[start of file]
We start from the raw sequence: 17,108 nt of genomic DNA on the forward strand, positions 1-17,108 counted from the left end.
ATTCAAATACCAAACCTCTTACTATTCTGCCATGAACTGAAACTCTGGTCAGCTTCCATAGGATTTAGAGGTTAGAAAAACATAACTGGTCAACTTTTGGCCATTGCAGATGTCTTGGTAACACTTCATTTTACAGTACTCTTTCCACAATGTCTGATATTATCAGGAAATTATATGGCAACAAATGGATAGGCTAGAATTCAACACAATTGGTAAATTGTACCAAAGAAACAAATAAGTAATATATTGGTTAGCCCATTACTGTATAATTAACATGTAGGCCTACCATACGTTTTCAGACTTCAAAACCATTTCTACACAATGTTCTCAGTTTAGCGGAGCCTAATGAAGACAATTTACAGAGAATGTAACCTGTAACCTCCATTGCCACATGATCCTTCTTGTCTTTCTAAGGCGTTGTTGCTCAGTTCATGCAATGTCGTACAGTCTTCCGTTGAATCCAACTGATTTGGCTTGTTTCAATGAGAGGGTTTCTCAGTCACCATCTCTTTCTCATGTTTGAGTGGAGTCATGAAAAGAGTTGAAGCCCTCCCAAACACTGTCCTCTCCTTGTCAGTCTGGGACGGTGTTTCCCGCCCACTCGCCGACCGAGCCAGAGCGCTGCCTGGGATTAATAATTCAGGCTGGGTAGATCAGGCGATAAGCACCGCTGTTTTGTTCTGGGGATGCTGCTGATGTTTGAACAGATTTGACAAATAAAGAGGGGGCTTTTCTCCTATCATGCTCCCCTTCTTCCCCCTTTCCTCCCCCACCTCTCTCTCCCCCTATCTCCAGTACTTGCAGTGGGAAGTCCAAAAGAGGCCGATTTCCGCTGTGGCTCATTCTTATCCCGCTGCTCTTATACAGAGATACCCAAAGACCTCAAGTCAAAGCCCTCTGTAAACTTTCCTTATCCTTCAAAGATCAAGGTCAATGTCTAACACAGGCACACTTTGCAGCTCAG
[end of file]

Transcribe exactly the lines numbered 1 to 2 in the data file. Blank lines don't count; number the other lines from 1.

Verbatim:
We start from the raw sequence: 17,108 nt of genomic DNA on the forward strand, positions 1-17,108 counted from the left end.
ATTCAAATACCAAACCTCTTACTATTCTGCCATGAACTGAAACTCTGGTCAGCTTCCATAGGATTTAGAGGTTAGAAAAACATAACTGGTCAACTTTTGGCCATTGCAGATGTCTTGGTAACACTTCATTTTACAGTACTCTTTCCACAATGTCTGATATTATCAGGAAATTATATGGCAACAAATGGATAGGCTAGAATTCAACACAATTGGTAAATTGTACCAAAGAAACAAATAAGTAATATATTGGTTAGCCCATTACTGTATAATTAACATGTAGGCCTACCATACGTTTTCAGACTTCAAAACCATTTCTACACAATGTTCTCAGTTTAGCGGAGCCTAATGAAGACAATTTACAGAGAATGTAACCTGTAACCTCCATTGCCACATGATCCTTCTTGTCTTTCTAAGGCGTTGTTGCTCAGTTCATGCAATGTCGTACAGTCTTCCGTTGAATCCAACTGATTTGGCTTGTTTCAATGAGAGGGTTTCTCAGTCACCATCTCTTTCTCATGTTTGAGTGGAGTCATGAAAAGAGTTGAAGCCCTCCCAAACACTGTCCTCTCCTTGTCAGTCTGGGACGGTGTTTCCCGCCCACTCGCCGACCGAGCCAGAGCGCTGCCTGGGATTAATAATTCAGGCTGGGTAGATCAGGCGATAAGCACCGCTGTTTTGTTCTGGGGATGCTGCTGATGTTTGAACAGATTTGACAAATAAAGAGGGGGCTTTTCTCCTATCATGCTCCCCTTCTTCCCCCTTTCCTCCCCCACCTCTCTCTCCCCCTATCTCCAGTACTTGCAGTGGGAAGTCCAAAAGAGGCCGATTTCCGCTGTGGCTCATTCTTATCCCGCTGCTCTTATACAGAGATACCCAAAGACCTCAAGTCAAAGCCCTCTGTAAACTTTCCTTATCCTTCAAAGATCAAGGTCAATGTCTAACACAGGCACACTTTGCAGCTCAG